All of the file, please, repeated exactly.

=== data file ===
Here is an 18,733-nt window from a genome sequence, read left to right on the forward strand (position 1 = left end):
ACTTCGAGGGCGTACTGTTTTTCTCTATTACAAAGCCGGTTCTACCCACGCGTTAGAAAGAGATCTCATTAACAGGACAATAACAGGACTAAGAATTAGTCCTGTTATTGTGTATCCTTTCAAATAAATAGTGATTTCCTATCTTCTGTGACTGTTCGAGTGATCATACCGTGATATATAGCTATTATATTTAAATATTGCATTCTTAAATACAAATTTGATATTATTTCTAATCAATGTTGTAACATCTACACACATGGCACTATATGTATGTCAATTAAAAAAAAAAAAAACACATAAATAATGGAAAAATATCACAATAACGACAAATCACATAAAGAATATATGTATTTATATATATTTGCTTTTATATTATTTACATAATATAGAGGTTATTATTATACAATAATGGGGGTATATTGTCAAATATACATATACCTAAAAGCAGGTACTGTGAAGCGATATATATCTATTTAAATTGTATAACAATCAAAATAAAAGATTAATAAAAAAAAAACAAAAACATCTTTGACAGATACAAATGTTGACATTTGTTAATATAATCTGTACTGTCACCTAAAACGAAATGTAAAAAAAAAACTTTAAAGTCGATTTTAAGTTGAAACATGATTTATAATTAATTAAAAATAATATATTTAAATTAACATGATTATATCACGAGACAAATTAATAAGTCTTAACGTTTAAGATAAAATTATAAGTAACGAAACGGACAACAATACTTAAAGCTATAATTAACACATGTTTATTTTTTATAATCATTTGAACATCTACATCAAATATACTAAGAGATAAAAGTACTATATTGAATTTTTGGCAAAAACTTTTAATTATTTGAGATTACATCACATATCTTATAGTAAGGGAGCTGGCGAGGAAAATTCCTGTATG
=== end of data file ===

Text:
Here is an 18,733-nt window from a genome sequence, read left to right on the forward strand (position 1 = left end):
ACTTCGAGGGCGTACTGTTTTTCTCTATTACAAAGCCGGTTCTACCCACGCGTTAGAAAGAGATCTCATTAACAGGACAATAACAGGACTAAGAATTAGTCCTGTTATTGTGTATCCTTTCAAATAAATAGTGATTTCCTATCTTCTGTGACTGTTCGAGTGATCATACCGTGATATATAGCTATTATATTTAAATATTGCATTCTTAAATACAAATTTGATATTATTTCTAATCAATGTTGTAACATCTACACACATGGCACTATATGTATGTCAATTAAAAAAAAAAAAAACACATAAATAATGGAAAAATATCACAATAACGACAAATCACATAAAGAATATATGTATTTATATATATTTGCTTTTATATTATTTACATAATATAGAGGTTATTATTATACAATAATGGGGGTATATTGTCAAATATACATATACCTAAAAGCAGGTACTGTGAAGCGATATATATCTATTTAAATTGTATAACAATCAAAATAAAAGATTAATAAAAAAAAAACAAAAACATCTTTGACAGATACAAATGTTGACATTTGTTAATATAATCTGTACTGTCACCTAAAACGAAATGTAAAAAAAAAACTTTAAAGTCGATTTTAAGTTGAAACATGATTTATAATTAATTAAAAATAATATATTTAAATTAACATGATTATATCACGAGACAAATTAATAAGTCTTAACGTTTAAGATAAAATTATAAGTAACGAAACGGACAACAATACTTAAAGCTATAATTAACACATGTTTATTTTTTATAATCATTTGAACATCTACATCAAATATACTAAGAGATAAAAGTACTATATTGAATTTTTGGCAAAAACTTTTAATTATTTGAGATTACATCACATATCTTATAGTAAGGGAGCTGGCGAGGAAAATTCCTGTATG